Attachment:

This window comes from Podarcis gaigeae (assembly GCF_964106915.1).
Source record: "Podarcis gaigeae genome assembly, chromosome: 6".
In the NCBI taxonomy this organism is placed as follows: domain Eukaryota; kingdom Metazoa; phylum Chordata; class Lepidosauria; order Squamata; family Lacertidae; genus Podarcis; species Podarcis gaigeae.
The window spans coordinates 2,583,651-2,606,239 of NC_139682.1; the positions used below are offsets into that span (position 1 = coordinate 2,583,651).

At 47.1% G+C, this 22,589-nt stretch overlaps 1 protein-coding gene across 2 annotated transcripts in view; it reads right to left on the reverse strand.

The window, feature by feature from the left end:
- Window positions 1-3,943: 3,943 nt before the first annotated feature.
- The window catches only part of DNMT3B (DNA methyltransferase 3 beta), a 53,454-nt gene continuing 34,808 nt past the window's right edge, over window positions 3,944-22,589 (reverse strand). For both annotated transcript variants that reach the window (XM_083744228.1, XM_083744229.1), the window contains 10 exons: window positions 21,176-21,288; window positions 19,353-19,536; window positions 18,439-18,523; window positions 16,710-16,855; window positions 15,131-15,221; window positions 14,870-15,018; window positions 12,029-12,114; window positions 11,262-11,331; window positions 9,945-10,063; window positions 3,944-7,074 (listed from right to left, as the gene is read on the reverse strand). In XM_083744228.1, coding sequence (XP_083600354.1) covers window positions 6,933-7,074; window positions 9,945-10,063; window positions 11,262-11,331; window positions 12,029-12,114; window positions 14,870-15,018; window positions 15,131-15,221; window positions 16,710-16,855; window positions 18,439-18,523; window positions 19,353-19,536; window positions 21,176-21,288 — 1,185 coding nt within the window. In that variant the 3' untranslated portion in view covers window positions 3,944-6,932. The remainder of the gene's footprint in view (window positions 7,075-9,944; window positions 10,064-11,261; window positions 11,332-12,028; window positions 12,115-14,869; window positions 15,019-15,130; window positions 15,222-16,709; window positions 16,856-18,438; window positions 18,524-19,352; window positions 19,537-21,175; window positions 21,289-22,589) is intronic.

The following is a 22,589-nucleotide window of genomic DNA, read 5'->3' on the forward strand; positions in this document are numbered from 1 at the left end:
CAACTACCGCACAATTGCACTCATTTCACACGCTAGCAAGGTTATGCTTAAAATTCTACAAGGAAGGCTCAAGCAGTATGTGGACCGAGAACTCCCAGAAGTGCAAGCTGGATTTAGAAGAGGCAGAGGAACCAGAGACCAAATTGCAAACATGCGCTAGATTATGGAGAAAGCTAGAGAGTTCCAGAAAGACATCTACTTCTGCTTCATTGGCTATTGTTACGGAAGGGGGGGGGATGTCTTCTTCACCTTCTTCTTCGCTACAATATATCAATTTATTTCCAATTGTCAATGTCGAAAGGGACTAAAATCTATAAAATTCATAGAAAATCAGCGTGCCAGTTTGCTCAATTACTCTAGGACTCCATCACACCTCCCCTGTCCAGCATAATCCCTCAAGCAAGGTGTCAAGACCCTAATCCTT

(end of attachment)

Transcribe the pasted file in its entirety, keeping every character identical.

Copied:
This window comes from Podarcis gaigeae (assembly GCF_964106915.1).
Source record: "Podarcis gaigeae genome assembly, chromosome: 6".
In the NCBI taxonomy this organism is placed as follows: domain Eukaryota; kingdom Metazoa; phylum Chordata; class Lepidosauria; order Squamata; family Lacertidae; genus Podarcis; species Podarcis gaigeae.
The window spans coordinates 2,583,651-2,606,239 of NC_139682.1; the positions used below are offsets into that span (position 1 = coordinate 2,583,651).

At 47.1% G+C, this 22,589-nt stretch overlaps 1 protein-coding gene across 2 annotated transcripts in view; it reads right to left on the reverse strand.

The window, feature by feature from the left end:
- Window positions 1-3,943: 3,943 nt before the first annotated feature.
- The window catches only part of DNMT3B (DNA methyltransferase 3 beta), a 53,454-nt gene continuing 34,808 nt past the window's right edge, over window positions 3,944-22,589 (reverse strand). For both annotated transcript variants that reach the window (XM_083744228.1, XM_083744229.1), the window contains 10 exons: window positions 21,176-21,288; window positions 19,353-19,536; window positions 18,439-18,523; window positions 16,710-16,855; window positions 15,131-15,221; window positions 14,870-15,018; window positions 12,029-12,114; window positions 11,262-11,331; window positions 9,945-10,063; window positions 3,944-7,074 (listed from right to left, as the gene is read on the reverse strand). In XM_083744228.1, coding sequence (XP_083600354.1) covers window positions 6,933-7,074; window positions 9,945-10,063; window positions 11,262-11,331; window positions 12,029-12,114; window positions 14,870-15,018; window positions 15,131-15,221; window positions 16,710-16,855; window positions 18,439-18,523; window positions 19,353-19,536; window positions 21,176-21,288 — 1,185 coding nt within the window. In that variant the 3' untranslated portion in view covers window positions 3,944-6,932. The remainder of the gene's footprint in view (window positions 7,075-9,944; window positions 10,064-11,261; window positions 11,332-12,028; window positions 12,115-14,869; window positions 15,019-15,130; window positions 15,222-16,709; window positions 16,856-18,438; window positions 18,524-19,352; window positions 19,537-21,175; window positions 21,289-22,589) is intronic.

The following is a 22,589-nucleotide window of genomic DNA, read 5'->3' on the forward strand; positions in this document are numbered from 1 at the left end:
CAACTACCGCACAATTGCACTCATTTCACACGCTAGCAAGGTTATGCTTAAAATTCTACAAGGAAGGCTCAAGCAGTATGTGGACCGAGAACTCCCAGAAGTGCAAGCTGGATTTAGAAGAGGCAGAGGAACCAGAGACCAAATTGCAAACATGCGCTAGATTATGGAGAAAGCTAGAGAGTTCCAGAAAGACATCTACTTCTGCTTCATTGGCTATTGTTACGGAAGGGGGGGGGATGTCTTCTTCACCTTCTTCTTCGCTACAATATATCAATTTATTTCCAATTGTCAATGTCGAAAGGGACTAAAATCTATAAAATTCATAGAAAATCAGCGTGCCAGTTTGCTCAATTACTCTAGGACTCCATCACACCTCCCCTGTCCAGCATAATCCCTCAAGCAAGGTGTCAAGACCCTAATCCTT